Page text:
Introduction to Metadata and Ontologies

Everything You Always Wanted to Know About Metadata and Ontologies (But Were Afraid to Ask)

About Metadata

What are metadata?

Metadata are contextual data about your experimental data. Metadata are the who, what, when, where, and why of these data. Metadata put these data into context. In microbiome research, metadata include information about the sample: when it was collected, where it was collected from, what kind of sample it is, and what were the properties of the environment or experimental condition from which the sample was taken. Information about sample processing is also metadata: methods used to extract and purify molecules (e.g., DNA) from the sample, type of DNA sequencing or other ’omics analyses done, and where the raw experimental data are located.

What kinds of metadata are there?

For a microbiome study, metadata exist at multiple stages along the path from samples to analysis. For example, contextual information about when and where the sample was collected could include descriptors like date, time, and geospatial coordinates. Processing the sample in the lab for analysis requires different protocols and instrumentation. Once these data become electronic and are analyzed, the results should be accompanied by the versioned software used.

Figure 1. Examples of different types of metadata along the workflow from environmental samples to data and analysis tables. Submitting data to central repositories typically requires sample and preparation metadata. Data processing and feature metadata are generated by the repository or analysis software. Credit: Luke Thompson, PhD (National Oceanic and Atmospheric Administration).

  • Sample metadata – Information about the primary sample: when it was collected (e.g., date and time), where it was collected from (e.g., latitude, longitude, elevation/depth, site name, country, etc.), what kind of sample it was (e.g., soil, seawater, feces), and the properties of the environment during collection (e.g., temperature, salinity, pH) or experimental condition (e.g., experimental or control, disease state) from which the sample was taken. Sample metadata are not dependent on how the sample was processed; that is called preparation metadata (see next item).
  • Preparation metadata– Information about preparation of the primary sample. A primary sample could be split (aliquoted) and processed through multiple preparation methods; therefore, there could be multiple sets of preparation metadata for a single set of samples. For DNA sequencing of a microbiome sample, preparation metadata include the type of DNA extraction method, conditions used for sequencing (e.g., primers, library kits, sequencing instrumentation and parameters), and where the raw sequence data sets are accessible.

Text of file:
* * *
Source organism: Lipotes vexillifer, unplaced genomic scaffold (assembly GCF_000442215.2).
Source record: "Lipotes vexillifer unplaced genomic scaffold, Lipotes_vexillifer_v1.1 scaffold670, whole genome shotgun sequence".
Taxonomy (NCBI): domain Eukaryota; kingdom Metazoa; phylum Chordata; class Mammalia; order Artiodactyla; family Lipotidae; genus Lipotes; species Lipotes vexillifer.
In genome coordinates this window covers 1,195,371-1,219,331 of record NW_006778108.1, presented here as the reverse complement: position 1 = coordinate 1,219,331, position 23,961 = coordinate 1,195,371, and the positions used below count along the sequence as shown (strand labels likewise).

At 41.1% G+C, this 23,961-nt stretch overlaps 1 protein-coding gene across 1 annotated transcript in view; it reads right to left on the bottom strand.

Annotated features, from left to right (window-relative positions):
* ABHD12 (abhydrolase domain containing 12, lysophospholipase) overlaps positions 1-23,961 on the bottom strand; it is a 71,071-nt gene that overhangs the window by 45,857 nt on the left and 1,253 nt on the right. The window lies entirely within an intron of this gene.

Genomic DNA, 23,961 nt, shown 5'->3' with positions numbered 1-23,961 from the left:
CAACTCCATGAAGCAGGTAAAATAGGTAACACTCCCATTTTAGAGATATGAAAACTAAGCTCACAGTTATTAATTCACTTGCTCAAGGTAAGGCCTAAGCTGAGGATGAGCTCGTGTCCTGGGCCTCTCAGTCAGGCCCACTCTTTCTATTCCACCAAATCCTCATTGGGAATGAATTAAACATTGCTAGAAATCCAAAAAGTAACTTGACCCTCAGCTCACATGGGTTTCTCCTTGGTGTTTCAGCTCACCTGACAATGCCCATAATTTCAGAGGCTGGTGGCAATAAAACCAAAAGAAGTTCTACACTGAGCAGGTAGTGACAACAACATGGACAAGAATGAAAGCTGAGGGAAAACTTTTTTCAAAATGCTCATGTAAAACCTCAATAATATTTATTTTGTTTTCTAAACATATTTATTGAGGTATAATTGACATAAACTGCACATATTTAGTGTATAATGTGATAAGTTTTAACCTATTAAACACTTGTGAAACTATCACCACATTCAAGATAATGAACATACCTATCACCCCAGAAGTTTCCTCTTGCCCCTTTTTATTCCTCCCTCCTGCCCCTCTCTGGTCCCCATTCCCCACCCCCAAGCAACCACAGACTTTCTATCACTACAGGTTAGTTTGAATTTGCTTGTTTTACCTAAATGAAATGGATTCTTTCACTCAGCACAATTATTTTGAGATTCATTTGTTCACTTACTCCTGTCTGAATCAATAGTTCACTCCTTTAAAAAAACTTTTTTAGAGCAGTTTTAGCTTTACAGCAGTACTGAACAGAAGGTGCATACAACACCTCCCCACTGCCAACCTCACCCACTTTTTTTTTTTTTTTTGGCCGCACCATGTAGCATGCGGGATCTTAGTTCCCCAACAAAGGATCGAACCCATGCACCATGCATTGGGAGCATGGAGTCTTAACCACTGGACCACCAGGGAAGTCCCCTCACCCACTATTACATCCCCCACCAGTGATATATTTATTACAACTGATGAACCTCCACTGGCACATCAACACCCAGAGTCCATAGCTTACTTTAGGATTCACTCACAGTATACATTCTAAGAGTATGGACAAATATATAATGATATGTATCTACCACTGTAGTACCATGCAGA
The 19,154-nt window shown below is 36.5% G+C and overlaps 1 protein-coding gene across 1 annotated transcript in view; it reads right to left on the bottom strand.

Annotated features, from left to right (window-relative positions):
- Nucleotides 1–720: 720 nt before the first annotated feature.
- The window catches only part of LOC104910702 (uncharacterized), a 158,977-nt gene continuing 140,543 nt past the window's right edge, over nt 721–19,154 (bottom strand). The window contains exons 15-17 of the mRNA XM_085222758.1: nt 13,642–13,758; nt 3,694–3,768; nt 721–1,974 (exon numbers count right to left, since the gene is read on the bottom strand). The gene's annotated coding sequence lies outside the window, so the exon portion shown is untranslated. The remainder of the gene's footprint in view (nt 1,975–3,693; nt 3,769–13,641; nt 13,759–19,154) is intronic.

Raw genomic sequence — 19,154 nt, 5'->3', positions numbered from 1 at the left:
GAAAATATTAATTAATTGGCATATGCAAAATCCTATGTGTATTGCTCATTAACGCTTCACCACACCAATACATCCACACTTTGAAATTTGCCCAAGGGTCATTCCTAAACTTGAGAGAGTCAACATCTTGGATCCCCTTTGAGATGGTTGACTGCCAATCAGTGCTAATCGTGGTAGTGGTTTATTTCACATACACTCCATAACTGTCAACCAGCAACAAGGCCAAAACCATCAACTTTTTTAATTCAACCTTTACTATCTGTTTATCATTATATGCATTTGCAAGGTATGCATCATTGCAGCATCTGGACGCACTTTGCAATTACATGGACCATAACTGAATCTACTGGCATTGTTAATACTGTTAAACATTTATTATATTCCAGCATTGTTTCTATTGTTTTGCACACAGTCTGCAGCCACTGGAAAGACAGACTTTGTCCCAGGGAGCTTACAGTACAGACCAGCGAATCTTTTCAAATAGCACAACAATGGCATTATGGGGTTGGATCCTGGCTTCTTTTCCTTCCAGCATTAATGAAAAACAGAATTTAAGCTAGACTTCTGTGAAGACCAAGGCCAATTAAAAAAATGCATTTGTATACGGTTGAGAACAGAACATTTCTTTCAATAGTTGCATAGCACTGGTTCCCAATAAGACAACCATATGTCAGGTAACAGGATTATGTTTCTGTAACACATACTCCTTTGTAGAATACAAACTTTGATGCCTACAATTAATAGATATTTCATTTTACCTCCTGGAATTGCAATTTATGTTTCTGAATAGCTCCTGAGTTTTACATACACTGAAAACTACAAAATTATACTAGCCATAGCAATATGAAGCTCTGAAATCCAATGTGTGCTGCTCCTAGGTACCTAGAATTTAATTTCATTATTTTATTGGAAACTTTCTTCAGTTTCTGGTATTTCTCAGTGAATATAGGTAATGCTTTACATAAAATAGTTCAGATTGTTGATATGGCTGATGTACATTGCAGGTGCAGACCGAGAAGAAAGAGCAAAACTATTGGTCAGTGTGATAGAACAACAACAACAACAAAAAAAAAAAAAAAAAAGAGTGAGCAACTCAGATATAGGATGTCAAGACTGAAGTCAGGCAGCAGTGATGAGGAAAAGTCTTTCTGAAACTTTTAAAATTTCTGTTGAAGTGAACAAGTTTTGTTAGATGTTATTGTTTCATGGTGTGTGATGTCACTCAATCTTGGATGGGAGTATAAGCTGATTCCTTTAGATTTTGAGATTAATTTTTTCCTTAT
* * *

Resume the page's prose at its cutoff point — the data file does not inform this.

• Data processing metadata – Data about the properties and downstream processing of the raw experimental data from each sample, including software parameters and version numbers. For example, if DNA sequences were generated, this could include the sequence properties (e.g., sequence lengths, sequences per sample, and total base pairs), quality control and filtering (e.g., adapter trimming, quality trimming and filtering, dereplicating, and chimera removal), assembly parameters (e.g., assembly tool, binning tool, and finishing strategy), gene annotation (e.g., gene calling tool and annotation database), and other processing parameters.
  • Feature metadata – Data about features detected in the samples, rather than about the samples themselves. For example, if amplicon sequencing was done, feature metadata might include information (e.g., taxonomy, reference sequences, and sequence identifiers) about the OTUs or ASVs generated in the OTU-picking or denoising algorithm. If metabolomics analysis was done, feature metadata might include information (e.g., MS2 fragments produced or candidates for identification) about the metabolites detected.

Why are metadata important?

Hypotheses are driven by and dependent on metadata; in other words, metadata are critically important for answering scientific questions. In the context of microbiome samples, the identification of a bacterial community and what it was doing is not very meaningful without descriptive variables that enable comparisons (e.g., among groups, with other covariates, etc.). For example, if you were presented with a box of canned foods without labels, you may be able to group similar items based on their contents, but you would be limited from asking more meaningful questions (e.g., salt concentration differences between two manufacturers of the same kind of soup, or degradation of nutrients based on shelf life). Simply put, you cannot analyze your data if you don’t know the properties of your samples, where they come from, and how they relate to each other.